Finding your Inner Dumbledore
This past summer, I devoured all seven books in the Harry Potter series for the first time. Yes, I’m forty-two-years-old and only getting around to them now. I’m a bit late to the party, what can I say? I’ve been so focused on my own growth as a coach, that I haven’t read anything off the topic of self-improvement in years. But this summer I just wanted to read something fun. As is the case with many coaches though, I couldn’t simply take the books at face value. I had to analyse the characters as I went.
The first thing that struck me was what an amazing writer J.K. Rowling is. What skill this woman has for detail. I could picture everything that happened in the books, see exactly what she wanted me to see. It struck me as an incredible display of a person’s talent, and reminded me how powerful it is when people use their own.
The next person I couldn’t stop analyzing was Dumbledore. And I’ve since decided I want to be like him. I aspire to have his calm demeanor, and to move through catastrophes with total ease. Throughout the entire series, whenever somebody was having an emotional outburst around him, Dumbledore just sat quietly and allowed people to express themselves as they saw fit. Even when Harry is in a rage and smashing everything in Dumbledore’s office, all he says is, “By all means continue destroying my possessions. I daresay I have too many!”
However, reaching the pinnacle of calm doesn’t happen at the same time for everyone. There is a common misconception that only with age comes that Dumbledore-esque acceptance. And sometimes it does happen that way, but I started asking myself, why should we wait until then? How old do you really need to be to realize that you WILL make it through everything life hands you, and that it’s easier to do so trusting it will work out, rather than getting overly stressed. Our minds don’t work well when they are stressed anyway.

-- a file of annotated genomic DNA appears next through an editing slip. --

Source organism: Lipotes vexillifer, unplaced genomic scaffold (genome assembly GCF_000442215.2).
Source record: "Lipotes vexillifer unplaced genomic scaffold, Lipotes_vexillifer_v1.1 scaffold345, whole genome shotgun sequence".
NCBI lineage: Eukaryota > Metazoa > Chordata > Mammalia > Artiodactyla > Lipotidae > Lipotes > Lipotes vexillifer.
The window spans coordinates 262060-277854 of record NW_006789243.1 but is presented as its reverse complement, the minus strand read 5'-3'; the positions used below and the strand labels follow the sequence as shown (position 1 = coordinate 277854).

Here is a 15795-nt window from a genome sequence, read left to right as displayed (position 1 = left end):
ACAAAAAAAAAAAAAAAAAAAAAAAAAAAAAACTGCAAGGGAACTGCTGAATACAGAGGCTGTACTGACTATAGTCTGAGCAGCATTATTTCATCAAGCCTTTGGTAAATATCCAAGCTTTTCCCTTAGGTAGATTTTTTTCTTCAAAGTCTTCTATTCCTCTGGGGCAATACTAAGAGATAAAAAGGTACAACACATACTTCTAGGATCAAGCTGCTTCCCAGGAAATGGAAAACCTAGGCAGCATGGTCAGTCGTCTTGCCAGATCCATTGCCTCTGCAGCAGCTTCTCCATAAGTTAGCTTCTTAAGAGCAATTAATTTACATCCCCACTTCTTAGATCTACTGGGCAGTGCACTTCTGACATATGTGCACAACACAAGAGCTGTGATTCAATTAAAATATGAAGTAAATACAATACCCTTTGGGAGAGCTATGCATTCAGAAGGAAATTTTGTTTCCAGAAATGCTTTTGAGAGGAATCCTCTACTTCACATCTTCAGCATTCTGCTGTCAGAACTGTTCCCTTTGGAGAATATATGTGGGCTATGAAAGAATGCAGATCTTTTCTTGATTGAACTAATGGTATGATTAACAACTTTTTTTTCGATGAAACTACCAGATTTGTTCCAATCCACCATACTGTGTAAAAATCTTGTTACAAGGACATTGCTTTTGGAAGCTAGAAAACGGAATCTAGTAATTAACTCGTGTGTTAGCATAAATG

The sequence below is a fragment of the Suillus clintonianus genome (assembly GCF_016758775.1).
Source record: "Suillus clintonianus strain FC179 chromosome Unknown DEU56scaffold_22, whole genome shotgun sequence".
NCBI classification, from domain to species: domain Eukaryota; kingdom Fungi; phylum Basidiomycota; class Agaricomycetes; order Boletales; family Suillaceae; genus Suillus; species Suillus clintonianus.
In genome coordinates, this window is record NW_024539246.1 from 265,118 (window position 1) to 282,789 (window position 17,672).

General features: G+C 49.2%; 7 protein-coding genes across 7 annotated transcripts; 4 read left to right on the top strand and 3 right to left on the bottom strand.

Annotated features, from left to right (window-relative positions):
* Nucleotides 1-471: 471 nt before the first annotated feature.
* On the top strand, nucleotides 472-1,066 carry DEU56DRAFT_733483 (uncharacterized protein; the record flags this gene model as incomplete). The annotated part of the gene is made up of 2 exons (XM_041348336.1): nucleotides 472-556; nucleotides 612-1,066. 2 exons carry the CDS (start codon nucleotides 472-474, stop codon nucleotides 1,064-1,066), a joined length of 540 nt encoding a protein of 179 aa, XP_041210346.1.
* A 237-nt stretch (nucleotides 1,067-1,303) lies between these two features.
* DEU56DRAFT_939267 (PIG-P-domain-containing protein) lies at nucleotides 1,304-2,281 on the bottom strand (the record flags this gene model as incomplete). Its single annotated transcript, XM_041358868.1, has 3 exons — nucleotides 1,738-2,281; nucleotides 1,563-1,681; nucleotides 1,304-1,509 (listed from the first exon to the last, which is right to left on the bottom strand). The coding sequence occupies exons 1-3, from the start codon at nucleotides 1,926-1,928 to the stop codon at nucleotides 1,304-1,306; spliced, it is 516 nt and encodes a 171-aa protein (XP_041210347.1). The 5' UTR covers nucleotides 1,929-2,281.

But being old, wise and accepting doesn’t mean there’s no margin for error. There is a beautiful moment in the book when Dumbledore realizes he’s made a mistake. He goes to Harry (a teenage boy), apologizes, and then admits the error of his ways. This is one of the only times in the books Dumbledore shows emotion. And yet, even at his age, and with his status, his ego doesn’t stop him from admitting his mistakes and seeking forgiveness from a young boy. He remains humble and honest with himself and those around him. Dumbledore also explains to Harry that no matter how hard we all try, we never stop making mistakes. They are inevitable. Oh, that we could truly know and accept that fact, allowing others to do the same.
Another thing I noticed was how clear Dumbledore was when he made the decision to talk to Harry. Dumbledore trusted his instincts and his own innate knowledge. He took the time to think things through without dwelling on them, and then took action.
Thus, my motto right now is: find your inner Dumbledore. And it’s really been working. When I start to feel stressed, I take a moment, breath and think, “How would Dumbledore handle this?” The thought initially makes me laugh, because I’m trying to think like a fictional character, but laughter is what I need to get my mind back to a place of creativity. Once I’m there, I can look more open-mindedly at my problem. Then I’m able to recognize whether I’ve made a mistake that needs to be rectified, or if I can simply move forward with the clarity of a 100-year-old Wizard. 😉